Our genetic material is stored in our cells in a certain way to make the meter-long DNA molecule fit into the small cell nucleus in each body cell. An international team of researchers at the Max Planck Institute for Biology of Aging, the CECAD Cluster of Excellence in Aging Research at the University of Cologne, University College London and the University of Michigan has now been able to demonstrate that rapamycin, a well-known anti -aging candidate, is targeted at intestinal cells specifically to alter DNA storage in these cells, thereby promoting intestinal health and longevity. This effect has been observed in flies and mice. The researchers believe that this finding will open up new possibilities for targeted therapeutic interventions against aging.
Our genetic material is in the form of DNA in every nucleus of our body cells. In humans, this DNA molecule is two meters long – yet it fits into the cell nucleus, which is only a few micrometers in size. This is possible because the DNA is accurately stored. To do this, it is repeatedly wrapped around certain proteins known as histones. How tightly DNA is wrapped around the histones also determines which genes can be read from our genome. In many species, the amount of histones changes with age. Until now, however, it has been unclear whether changes in cellular histone levels could be used to improve the aging process in living organisms.
A well-known anti-aging compound with a new goal
The drug rapamycin recently became one of the most promising drugs against aging and shows positive effects on health in old age. “Rapamycin turns down the TOR signaling pathway, which regulates a wide range of basic cellular activities such as energy, nutrition and stress status. In short, we use rapamycin to fine-tune the master regulator of cellular metabolism,” explains Yu-Xuan Lu, postdoc in Linda’s department. Partridge and first author of the study. “Meanwhile, we know that histone levels have a critical impact on the aging process. However, we had no idea whether there is a link between the TOR signaling pathway and histone levels, and more importantly, whether histone levels could be a drugable anti-aging target.”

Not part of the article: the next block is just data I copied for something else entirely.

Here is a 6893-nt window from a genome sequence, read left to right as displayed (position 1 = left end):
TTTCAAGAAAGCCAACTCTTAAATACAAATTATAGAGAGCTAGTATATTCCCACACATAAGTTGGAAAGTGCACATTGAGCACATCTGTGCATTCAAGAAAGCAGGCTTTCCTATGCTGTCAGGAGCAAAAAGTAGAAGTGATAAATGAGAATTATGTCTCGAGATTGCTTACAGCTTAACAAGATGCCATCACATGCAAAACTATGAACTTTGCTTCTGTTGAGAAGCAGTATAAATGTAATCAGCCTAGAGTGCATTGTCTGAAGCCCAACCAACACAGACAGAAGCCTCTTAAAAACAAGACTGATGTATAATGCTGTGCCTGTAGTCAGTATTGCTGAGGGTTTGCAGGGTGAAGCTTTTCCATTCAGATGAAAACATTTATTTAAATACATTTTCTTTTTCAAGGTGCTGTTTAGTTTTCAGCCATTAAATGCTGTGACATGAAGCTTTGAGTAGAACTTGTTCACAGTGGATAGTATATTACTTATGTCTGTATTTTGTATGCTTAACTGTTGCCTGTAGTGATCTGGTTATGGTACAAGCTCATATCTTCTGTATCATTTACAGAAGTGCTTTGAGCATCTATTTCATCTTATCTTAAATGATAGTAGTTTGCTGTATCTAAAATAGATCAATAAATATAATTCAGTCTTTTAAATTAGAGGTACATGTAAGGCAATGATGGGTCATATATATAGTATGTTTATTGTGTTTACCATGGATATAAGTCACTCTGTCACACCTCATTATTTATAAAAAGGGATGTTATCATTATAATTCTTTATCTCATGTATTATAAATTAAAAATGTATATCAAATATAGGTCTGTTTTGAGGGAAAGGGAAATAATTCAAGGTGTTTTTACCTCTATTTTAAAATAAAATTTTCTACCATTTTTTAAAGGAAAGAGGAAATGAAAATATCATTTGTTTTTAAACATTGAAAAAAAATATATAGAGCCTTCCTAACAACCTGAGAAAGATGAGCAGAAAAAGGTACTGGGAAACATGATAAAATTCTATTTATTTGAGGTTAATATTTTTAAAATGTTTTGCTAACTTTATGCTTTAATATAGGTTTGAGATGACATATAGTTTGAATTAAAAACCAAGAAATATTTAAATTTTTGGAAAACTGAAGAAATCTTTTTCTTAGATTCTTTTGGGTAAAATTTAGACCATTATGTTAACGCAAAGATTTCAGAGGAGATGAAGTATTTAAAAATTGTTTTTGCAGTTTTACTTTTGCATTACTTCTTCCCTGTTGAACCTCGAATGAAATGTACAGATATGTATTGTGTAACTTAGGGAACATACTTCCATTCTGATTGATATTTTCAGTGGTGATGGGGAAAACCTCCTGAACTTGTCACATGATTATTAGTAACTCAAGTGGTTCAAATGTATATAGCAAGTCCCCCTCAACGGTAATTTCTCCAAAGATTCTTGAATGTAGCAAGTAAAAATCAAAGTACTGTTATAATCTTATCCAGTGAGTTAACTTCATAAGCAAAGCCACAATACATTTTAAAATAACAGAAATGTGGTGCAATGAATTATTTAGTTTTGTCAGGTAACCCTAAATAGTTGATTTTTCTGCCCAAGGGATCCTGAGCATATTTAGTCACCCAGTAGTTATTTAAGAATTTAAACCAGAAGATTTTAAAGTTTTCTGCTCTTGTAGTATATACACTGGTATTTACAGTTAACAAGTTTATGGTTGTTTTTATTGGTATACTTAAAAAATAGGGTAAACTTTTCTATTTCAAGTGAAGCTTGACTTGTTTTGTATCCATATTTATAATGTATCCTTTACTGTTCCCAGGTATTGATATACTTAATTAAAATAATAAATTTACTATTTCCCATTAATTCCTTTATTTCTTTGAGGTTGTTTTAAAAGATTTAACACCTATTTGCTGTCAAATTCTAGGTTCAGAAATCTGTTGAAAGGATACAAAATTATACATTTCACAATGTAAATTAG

To investigate the effect of rapamycin on histone proteins, the researchers analyzed various organs of the fruit fly Drosophila melanogaster. “We looked at different tissues and organs in the fly for noticeable changes in histone levels before and after treatment with rapamycin; that means before and after disconnecting the TOR signaling pathway,” explains Yu-Xuan Lu. “Surprisingly, we observed an increase in histone proteins after treatment with rapamycin. This effect occurred exclusively in the intestines of the flies, but not in other tissues.”
In further experiments, Yu-Xuan Lu and his colleagues were able to show that the increased levels of certain histone proteins in a particular intestinal cell type called enterocytes reduced tumor growth, improved intestinal health, and prolonged life of the animals. Similar observations were made in mouse gut enterocytes after rapamycin treatment.
“For the first time, our results show a correlation between the TOR signaling pathway and histone levels that determine lifetime,” says Yu-Xuan Lu. “The increased levels of histone proteins subsequently change how DNA is stored in the nucleus. The fact that we were also able to make similar observations in mice shows that this is a widespread mechanism.” Looking ahead to future experiments, he adds: “Given histone’s central role in DNA storage in the cell, this finding not only expands our knowledge of the aging process, but also provides new opportunities for targeted therapeutic interventions against aging.”
Protein can release trapped histones in the cell
Yu-Xuan Lu et al., A TORC1 histone axis regulates chromatin organization and non-canonical induction of autophagy to improve aging, eLife (2021). DOI: 10.7554 / eLife.62233
Provided by the Max Planck Society
Citation: Rapamycin changes the way our DNA is stored (2021, June 9) Retrieved June 9, 2021 from https://phys.org/news/2021-06-rapamycin-dna.html
This document is subject to copyright. Except for any fair trade for the purpose of private investigation or research, no parts may be reproduced without written permission. The content is provided for informational purposes only.